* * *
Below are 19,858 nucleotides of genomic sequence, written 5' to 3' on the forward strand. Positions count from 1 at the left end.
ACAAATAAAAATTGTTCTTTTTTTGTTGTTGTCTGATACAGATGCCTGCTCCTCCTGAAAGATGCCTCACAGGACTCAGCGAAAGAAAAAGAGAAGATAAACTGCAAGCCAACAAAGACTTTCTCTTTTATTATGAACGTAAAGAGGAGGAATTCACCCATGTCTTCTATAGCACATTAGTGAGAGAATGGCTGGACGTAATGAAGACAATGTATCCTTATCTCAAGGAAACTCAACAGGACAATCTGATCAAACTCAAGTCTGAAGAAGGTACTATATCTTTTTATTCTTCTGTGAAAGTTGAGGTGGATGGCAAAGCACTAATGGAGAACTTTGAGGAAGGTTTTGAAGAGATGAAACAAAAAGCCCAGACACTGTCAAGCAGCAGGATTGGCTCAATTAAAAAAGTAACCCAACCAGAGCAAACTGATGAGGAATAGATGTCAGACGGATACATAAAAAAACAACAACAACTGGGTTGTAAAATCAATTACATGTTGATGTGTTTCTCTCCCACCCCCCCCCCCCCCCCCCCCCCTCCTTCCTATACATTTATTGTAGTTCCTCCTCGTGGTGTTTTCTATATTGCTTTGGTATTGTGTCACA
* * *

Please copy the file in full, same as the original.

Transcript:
Below are 19,858 nucleotides of genomic sequence, written 5' to 3' on the forward strand. Positions count from 1 at the left end.
ACAAATAAAAATTGTTCTTTTTTTGTTGTTGTCTGATACAGATGCCTGCTCCTCCTGAAAGATGCCTCACAGGACTCAGCGAAAGAAAAAGAGAAGATAAACTGCAAGCCAACAAAGACTTTCTCTTTTATTATGAACGTAAAGAGGAGGAATTCACCCATGTCTTCTATAGCACATTAGTGAGAGAATGGCTGGACGTAATGAAGACAATGTATCCTTATCTCAAGGAAACTCAACAGGACAATCTGATCAAACTCAAGTCTGAAGAAGGTACTATATCTTTTTATTCTTCTGTGAAAGTTGAGGTGGATGGCAAAGCACTAATGGAGAACTTTGAGGAAGGTTTTGAAGAGATGAAACAAAAAGCCCAGACACTGTCAAGCAGCAGGATTGGCTCAATTAAAAAAGTAACCCAACCAGAGCAAACTGATGAGGAATAGATGTCAGACGGATACATAAAAAAACAACAACAACTGGGTTGTAAAATCAATTACATGTTGATGTGTTTCTCTCCCACCCCCCCCCCCCCCCCCCCCCCTCCTTCCTATACATTTATTGTAGTTCCTCCTCGTGGTGTTTTCTATATTGCTTTGGTATTGTGTCACA